Posted July 23, 2013
For years, medical researchers from the across the country have studied Alzheimer’s disease, looking for ways to prevent it, developing drug solutions to stop its progression and researching options for curing it. Recently, they identified a possible link between the foods people consume and the development of Alzheimer’s.
Recognized as the sixth leading cause of death among Americans, Alzheimer’s is the most common form of dementia, also known as memory loss. According to the Alzheimer’s Association, the disease is progressive in nature, with the degree of dementia becoming worse over several years.
In the early years, individuals may experience mild memory problems, but as the disease progresses individuals struggle to engage in conversations and respond to daily situations.
Although Alzheimer’s primarily affects individuals over age 65, at least five percent of individuals suffering from Alzheimer’s are in their 40s and 50s.
Scientists Discover Possible Saturated Fat Link
Recently WebMD reported on the work of researchers at Wake Forest School of Medicine and their studies on the effect of a diet high in saturated fat on the brain. They discovered that foods high in saturated fat and sugar may eliminate a vital chemical the brain uses to fight Alzheimer’s disease. Although the study involved less than 50 individuals, the research identified a connection worth further exploration.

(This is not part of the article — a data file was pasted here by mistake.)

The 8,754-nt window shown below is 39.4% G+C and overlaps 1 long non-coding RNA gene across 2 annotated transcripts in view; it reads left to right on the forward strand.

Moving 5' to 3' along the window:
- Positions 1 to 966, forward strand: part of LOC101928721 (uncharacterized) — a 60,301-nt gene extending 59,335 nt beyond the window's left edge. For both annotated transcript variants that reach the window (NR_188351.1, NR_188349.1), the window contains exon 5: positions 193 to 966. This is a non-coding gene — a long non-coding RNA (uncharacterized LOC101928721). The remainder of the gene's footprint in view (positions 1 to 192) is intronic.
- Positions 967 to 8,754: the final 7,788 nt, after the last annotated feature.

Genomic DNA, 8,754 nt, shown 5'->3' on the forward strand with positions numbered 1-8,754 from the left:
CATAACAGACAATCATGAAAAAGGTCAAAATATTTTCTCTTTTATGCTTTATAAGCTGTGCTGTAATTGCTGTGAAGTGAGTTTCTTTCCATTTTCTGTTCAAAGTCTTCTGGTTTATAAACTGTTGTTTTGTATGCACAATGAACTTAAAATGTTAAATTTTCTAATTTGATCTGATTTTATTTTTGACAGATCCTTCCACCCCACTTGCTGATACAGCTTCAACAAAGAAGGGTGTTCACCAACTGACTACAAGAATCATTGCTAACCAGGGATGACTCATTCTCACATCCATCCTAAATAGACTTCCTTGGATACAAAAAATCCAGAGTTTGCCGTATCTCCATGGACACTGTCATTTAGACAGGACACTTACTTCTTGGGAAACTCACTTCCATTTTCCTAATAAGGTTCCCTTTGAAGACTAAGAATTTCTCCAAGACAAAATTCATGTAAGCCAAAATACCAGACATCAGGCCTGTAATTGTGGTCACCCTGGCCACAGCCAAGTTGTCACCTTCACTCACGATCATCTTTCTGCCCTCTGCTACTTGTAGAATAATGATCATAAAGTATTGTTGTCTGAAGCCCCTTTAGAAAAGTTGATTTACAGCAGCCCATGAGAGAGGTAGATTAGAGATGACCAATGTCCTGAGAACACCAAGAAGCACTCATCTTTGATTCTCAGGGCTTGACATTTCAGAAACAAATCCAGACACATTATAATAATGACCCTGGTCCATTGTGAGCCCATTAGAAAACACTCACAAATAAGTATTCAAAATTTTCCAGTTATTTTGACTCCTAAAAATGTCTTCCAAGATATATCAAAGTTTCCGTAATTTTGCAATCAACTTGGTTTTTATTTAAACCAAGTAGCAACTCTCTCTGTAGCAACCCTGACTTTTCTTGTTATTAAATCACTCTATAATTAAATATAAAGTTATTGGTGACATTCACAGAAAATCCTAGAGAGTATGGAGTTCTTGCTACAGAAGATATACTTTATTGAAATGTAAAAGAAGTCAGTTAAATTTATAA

Researchers discovered that a diet high in saturated fats and sugar reduced the brain’s ability to produce a chemical that helps control the development of plaque, which limits neuron function. And this type of plaque has been discovered in the brains of individuals diagnosed with Alzheimer’s.
Although this was a preliminary study and not all scientists agree with the results, they concur that diet does have an impact on the function of the body, especially the brain, in keeping healthy and fighting against disease.